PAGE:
Zoo, animal sanctuaries take precautions against bird flu
MADISON, Wis. (AP) — Wisconsin zoos and animal sanctuaries are taking precautions against the avian flu by limiting tours, closing aviaries and implementing other safety measures to protect birds against the highly contagious disease.
At the Heartland Farm Sanctuary in Verona, public and private tours are on hiatus. And, the sanctuary’s chickens, turkeys, ducks, geese and emus are quarantined in a barn for protection.
“After a long winter, everybody wants to kind of get outside and stretch their wings, and it’s just not safe. So we’re keeping everyone indoors until it’s no longer a threat,” sanctuary spokesperson Jamie Monroe said. “We successfully navigated avian flu in 2015, so this is a road we’ve traveled before.”
Milwaukee County Zoo’s aviary is temporarily closed to protect its birds, senior staff veterinarian Pamela Govett said. As state’s largest zoo, Milwaukee has a large number of birds, including flamingos, hornbills, vultures, penguins and ostriches, Wisconsin Public Radio reported.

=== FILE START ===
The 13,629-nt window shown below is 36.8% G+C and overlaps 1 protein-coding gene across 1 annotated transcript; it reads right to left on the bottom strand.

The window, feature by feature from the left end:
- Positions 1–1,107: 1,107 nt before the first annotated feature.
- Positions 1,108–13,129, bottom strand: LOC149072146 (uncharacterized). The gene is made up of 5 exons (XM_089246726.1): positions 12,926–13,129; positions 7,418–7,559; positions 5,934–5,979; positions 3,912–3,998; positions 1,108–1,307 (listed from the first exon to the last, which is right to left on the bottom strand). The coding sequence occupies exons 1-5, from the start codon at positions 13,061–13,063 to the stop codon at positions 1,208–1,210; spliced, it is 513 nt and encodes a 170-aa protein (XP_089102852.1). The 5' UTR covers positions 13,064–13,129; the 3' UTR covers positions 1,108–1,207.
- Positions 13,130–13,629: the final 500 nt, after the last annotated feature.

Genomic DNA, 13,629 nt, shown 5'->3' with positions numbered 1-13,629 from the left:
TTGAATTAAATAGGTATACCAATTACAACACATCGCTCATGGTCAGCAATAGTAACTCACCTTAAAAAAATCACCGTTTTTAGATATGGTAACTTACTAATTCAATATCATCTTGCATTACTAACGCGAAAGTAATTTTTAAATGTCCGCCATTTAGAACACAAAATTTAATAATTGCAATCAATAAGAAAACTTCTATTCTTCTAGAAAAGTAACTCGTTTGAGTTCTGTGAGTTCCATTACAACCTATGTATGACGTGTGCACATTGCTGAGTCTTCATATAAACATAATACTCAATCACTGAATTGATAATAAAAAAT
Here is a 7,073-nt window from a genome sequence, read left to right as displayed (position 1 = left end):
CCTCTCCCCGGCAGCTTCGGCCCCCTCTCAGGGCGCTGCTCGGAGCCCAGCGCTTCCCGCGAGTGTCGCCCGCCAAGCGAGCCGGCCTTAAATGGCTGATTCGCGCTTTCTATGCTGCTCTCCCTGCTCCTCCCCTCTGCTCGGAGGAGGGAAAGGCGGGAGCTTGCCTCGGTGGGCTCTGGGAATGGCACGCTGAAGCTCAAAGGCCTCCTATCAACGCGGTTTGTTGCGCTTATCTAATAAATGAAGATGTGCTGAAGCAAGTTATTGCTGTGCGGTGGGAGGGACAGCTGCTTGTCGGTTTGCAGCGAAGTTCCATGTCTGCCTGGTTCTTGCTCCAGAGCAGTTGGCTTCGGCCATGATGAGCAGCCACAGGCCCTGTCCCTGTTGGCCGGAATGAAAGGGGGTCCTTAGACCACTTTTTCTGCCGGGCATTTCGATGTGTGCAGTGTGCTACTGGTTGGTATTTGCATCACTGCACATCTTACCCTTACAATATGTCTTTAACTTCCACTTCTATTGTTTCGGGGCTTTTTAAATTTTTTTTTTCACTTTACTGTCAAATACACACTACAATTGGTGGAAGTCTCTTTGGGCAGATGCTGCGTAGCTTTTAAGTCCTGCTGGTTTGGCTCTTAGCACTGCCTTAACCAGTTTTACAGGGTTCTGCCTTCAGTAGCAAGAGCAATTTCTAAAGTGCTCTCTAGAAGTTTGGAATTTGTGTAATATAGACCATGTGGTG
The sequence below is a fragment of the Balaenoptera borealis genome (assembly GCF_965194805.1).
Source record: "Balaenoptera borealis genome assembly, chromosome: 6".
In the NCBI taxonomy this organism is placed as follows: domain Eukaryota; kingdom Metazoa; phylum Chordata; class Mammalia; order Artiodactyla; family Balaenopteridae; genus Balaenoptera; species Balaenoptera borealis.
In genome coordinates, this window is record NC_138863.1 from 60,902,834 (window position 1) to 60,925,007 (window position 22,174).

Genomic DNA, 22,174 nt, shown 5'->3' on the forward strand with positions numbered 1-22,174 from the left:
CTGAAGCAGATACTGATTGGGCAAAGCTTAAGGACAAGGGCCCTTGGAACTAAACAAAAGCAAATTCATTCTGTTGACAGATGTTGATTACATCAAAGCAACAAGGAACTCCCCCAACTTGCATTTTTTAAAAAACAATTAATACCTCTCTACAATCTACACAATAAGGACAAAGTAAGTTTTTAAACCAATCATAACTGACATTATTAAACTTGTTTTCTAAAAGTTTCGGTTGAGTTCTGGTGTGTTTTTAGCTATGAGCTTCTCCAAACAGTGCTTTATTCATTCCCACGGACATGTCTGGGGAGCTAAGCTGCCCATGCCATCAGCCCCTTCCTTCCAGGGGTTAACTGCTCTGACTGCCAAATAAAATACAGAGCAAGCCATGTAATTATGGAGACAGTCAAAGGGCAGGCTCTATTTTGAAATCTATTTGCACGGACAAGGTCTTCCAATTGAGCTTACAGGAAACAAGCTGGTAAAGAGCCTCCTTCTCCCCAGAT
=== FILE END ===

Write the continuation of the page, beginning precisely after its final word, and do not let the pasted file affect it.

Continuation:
“Avian influenza can be transmitted by feces, oral, nasal or respiratory secretions. And while we don’t think that the people are going to be transmitting it to the birds, they could definitely track it in on their clothing and their shoes,” Govett said.
The avian flu was initially detected in Wisconsin on a Jefferson County poultry farm. It’s believed to have originated with wild birds, and with spring migration in full swing, there is a risk of wild birds bringing the disease to new locations.